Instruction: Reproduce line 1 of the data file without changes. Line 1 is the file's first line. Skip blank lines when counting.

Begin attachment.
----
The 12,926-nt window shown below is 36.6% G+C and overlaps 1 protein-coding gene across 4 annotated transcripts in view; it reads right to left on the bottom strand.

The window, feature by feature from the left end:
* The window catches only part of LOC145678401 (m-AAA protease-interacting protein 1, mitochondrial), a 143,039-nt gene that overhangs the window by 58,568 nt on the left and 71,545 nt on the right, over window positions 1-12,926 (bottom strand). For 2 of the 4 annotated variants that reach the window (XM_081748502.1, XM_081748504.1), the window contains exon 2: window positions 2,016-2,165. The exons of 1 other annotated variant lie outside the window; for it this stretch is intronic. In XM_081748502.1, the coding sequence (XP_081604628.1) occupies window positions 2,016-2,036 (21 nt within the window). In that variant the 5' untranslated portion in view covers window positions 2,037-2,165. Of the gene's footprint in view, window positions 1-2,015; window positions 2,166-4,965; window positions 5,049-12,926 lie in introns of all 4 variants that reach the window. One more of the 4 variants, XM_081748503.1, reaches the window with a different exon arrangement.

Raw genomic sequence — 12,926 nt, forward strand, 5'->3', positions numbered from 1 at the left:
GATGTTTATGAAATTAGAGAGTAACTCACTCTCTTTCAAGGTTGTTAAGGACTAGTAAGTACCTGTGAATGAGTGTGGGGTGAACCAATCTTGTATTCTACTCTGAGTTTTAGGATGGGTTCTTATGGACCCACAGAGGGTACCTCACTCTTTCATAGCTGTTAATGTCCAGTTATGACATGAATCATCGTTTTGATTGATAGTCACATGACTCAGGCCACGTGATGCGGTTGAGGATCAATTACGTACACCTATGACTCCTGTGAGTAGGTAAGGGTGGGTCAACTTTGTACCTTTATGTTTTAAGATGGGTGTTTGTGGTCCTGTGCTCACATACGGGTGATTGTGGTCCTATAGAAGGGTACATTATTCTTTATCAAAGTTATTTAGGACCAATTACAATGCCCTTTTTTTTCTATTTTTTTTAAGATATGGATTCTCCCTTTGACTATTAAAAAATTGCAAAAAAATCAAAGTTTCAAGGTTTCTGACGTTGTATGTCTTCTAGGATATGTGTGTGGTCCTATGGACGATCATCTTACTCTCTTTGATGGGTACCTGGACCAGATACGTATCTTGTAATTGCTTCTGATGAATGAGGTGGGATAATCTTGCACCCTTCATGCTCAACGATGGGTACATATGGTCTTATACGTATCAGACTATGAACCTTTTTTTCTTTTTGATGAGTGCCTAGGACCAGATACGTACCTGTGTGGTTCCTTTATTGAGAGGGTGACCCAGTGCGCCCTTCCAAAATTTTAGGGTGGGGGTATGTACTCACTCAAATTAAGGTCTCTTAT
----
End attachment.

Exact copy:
The 12,926-nt window shown below is 36.6% G+C and overlaps 1 protein-coding gene across 4 annotated transcripts in view; it reads right to left on the bottom strand.